Thursday, August 19, 2010

Meridian recumbent build blog update - builders forum

From the Atomic Zombie builders forum. Sparky, is working on a Meridian recumbent:

"Hi Sparky.

I love the Meridian design. I have built two. It's a fantastic all round bike. Good news that your building again. Keep up the good work. Once you ride it for a while and get comfortable, and confident you will love it for sure. I have had so much fun on mine and it has done all I asked of it.

Best bike I ever rode.

I ride in forest and enjoy weaving in and out of trees, On the road in and out of traffic and everything in between. It took an hour or two of riding for me to get used to never having ridden a recumbent before. "Permagrin" is a very appropriate term for the Meridian. I enjoy every moment on my Meridian and even when my legs feel like jelly from pushing the fun I still have that grin on my face.

Keep us posted.  All the very best, Tim"

Follow Sparky's Meridian recumbent build blog:

Because the Meridian is a fusion of a lowracer and a touring recumbent, it's a bicycle for all occasions. It's great for those wanting a stable, easy-to-ride and comfortable bicycle for city commuting or long leisurely rides, but it also jumps into action when you want that all out fast and furious blast around the track or neighborhood. Due to the high seat position, you can look most traffic "in the eyes", so safety in crowded urban traffic is greatly enhanced.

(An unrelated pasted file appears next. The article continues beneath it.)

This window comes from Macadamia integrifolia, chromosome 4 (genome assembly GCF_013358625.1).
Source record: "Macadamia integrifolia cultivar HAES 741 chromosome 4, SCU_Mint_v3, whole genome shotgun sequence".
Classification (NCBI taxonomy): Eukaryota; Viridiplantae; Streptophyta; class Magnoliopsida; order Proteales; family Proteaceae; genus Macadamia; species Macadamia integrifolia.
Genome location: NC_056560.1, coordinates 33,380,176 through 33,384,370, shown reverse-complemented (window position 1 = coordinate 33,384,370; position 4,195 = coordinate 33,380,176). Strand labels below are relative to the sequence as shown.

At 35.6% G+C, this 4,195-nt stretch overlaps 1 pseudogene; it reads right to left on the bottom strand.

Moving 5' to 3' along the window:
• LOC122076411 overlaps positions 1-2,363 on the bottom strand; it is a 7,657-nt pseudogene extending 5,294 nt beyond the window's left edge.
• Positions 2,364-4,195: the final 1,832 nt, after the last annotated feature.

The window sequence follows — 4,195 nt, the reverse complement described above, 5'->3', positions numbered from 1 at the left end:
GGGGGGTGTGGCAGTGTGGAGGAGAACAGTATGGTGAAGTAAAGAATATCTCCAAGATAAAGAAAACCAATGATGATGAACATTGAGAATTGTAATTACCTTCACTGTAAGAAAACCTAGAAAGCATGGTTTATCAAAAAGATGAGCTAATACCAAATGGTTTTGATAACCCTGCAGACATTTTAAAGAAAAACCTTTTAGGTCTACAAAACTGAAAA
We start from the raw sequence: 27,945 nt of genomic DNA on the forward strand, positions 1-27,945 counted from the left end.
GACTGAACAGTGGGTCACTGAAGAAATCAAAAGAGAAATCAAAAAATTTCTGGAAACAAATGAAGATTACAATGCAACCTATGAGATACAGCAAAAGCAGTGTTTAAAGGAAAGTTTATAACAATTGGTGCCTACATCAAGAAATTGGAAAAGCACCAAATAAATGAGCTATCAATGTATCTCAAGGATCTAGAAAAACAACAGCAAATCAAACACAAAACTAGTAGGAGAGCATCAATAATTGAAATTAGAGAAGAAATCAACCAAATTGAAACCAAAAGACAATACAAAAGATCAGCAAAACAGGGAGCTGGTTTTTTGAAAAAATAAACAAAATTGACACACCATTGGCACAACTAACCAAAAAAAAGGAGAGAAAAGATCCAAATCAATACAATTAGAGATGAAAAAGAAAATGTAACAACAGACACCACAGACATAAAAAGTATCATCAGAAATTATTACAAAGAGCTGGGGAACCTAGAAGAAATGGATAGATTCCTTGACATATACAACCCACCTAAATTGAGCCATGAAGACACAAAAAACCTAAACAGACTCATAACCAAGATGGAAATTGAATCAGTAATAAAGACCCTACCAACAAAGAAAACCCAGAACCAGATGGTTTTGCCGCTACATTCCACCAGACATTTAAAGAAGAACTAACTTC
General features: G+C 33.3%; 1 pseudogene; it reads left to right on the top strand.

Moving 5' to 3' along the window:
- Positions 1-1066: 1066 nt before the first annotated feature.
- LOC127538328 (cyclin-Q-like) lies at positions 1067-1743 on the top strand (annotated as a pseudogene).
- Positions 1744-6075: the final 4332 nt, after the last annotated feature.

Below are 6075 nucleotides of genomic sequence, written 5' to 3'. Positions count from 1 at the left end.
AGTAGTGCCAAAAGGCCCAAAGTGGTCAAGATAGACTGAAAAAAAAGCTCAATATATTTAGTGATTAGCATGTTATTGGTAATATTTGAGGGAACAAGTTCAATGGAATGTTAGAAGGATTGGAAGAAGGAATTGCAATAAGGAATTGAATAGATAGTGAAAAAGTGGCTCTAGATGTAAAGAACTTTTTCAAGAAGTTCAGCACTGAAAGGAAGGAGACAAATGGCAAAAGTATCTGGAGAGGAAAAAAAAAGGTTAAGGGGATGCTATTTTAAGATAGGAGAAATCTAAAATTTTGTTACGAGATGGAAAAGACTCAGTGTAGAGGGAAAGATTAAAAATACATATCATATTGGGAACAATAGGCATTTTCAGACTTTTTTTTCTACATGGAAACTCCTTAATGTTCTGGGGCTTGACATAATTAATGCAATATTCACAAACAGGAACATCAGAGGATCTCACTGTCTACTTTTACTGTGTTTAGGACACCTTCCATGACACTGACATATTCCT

The unique over seat steering places your arms in a natural position and feels much like any standard bicycle steering system, so there is no learning curve when riding the Meridian. Since the steering is connected to the front wheel through a linkage system, there is no long flexible gooseneck to deal with and no dangerous "Tiller Effect", which would seriously compromise the handling characteristics.

Tiller Effect is a common problem on long wheelbase cycles that places the handlebars close to the rider using an extended gooseneck connected directly to the front forks. Because the gooseneck is placed at an angle, the handlebars tend to swing out from side-to-side when making sharp turns, which can become a real safety issue when dodging obstacles at high speed. For this reason, there is no Tiller Effect in the Meridian design. 

The cost of building the Meridian is up to the builder, and will be dependant on the quality of components such as brakes, wheels and transmission hardware used. But typically, the bike can be completed for under $100 if you already have a donor bicycle to use as parts for the frame. When completed and painted, the Meridian will look as good or even better than some production "bents", and when you proudly proclaim that you build it in a few weekends, you may find the entire bicycle club lining up at your garage door with spare parts!